As the oldest settlement in Western Australia Albany has a rich Aboriginal and European history.
Albany and its surrounds was home to the Menang Noongar people, the area was called Kinjarling which means "the place of rain". Archaeological excavations have found evidence of sites dating back over 18,000 years.
The first recorded sighting of the King George sound was in 1627. The following year the first map the south coast was produced which shows a bay and islands that is possibly King George sound. It was another 164 years before Commander George Vancouver on board Discovery sailed into the sound and named it for King George III.
In 1826 Major Edmund Lockyer arrived abroad the Brig Amity to establish the first settlement in Western Australia. On the 27th of January 1827 a ceremony was held celebrating the founding of the settlement.
In 1832 the Governor of the Swan River Colony, Sir James Stirling visited the settlement. With the possibility of moving the Western Australian Capital to King George Sound he renamed the town Albany after the Duke of York and Albany.
Albany became an important port for ships travelling from Europe to the Eastern States and for people travelling to the West Australian gold rush. By 1898 500 passengers a week were disembarking in Albany form the Eastern States.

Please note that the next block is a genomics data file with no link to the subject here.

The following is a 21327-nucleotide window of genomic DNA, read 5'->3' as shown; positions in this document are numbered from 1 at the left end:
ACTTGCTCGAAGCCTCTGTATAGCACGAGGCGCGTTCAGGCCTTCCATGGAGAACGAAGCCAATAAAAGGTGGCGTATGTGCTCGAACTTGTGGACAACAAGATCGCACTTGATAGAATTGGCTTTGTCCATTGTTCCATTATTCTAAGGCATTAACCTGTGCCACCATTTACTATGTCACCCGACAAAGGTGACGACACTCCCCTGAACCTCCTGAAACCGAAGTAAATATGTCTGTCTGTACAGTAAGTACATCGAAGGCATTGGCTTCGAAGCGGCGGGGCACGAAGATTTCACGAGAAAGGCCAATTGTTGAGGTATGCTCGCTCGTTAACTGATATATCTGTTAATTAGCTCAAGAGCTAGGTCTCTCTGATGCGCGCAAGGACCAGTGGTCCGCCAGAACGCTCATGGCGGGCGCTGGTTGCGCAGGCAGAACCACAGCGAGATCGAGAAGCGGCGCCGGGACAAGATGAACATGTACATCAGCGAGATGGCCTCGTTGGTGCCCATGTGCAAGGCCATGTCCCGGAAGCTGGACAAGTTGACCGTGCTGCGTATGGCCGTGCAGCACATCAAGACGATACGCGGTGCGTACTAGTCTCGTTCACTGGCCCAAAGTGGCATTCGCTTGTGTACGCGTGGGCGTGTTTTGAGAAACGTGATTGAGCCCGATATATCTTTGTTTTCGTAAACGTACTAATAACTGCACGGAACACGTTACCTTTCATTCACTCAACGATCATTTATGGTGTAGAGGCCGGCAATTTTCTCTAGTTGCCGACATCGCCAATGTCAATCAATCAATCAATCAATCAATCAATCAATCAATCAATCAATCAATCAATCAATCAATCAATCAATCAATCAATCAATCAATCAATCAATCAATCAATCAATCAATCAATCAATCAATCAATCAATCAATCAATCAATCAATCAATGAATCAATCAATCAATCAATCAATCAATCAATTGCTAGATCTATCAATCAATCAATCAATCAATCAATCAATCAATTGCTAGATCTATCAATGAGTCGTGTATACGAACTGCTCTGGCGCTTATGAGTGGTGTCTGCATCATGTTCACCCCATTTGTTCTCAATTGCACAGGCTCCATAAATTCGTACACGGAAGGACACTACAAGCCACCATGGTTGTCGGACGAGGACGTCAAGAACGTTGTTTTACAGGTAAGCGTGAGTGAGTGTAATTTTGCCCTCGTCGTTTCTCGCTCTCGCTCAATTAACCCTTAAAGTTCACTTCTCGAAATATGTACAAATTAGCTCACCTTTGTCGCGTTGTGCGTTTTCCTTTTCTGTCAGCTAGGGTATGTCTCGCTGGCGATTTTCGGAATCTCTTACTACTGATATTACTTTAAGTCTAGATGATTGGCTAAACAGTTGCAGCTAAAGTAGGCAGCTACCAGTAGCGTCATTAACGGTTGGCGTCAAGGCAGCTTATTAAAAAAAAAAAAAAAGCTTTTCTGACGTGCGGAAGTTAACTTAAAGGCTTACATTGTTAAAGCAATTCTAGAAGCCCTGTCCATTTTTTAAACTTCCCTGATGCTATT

Due to the King George Sounds strategic importance and the threat of War between Russian and Britain in the mid 1880s an agreement was reached in 1889-1890 to build a defensive position in Albany. The position was completed by 1892.
Due to the poor opportunities for farming and lack of minerals for mining the whaling industry was born. whaling continued in Albany until 1978.
Albany is well know for being the departure point of two troop convoys bound for the first world war, the first on 1 December 1914 and the second in late December 1914.
Albany is reputed to be the home of the very first dawn service. At 6am on 25th April 1930, it is recorded in the church service register that Padre White celebrated a dawn Eucharist commemorating ANZAC Day. After wreaths were laid at the nearby war memorial it is believed that Padre White, with some of the congregation, proceeded up a bush track to the top of Mt Clarence where an observance took place of a boatman laying a wreath in King George’s Sound.
Albany is now the home of the National ANZAC centre, opened on the 1 November 2014 the centre honours the ANZACs of the First World War.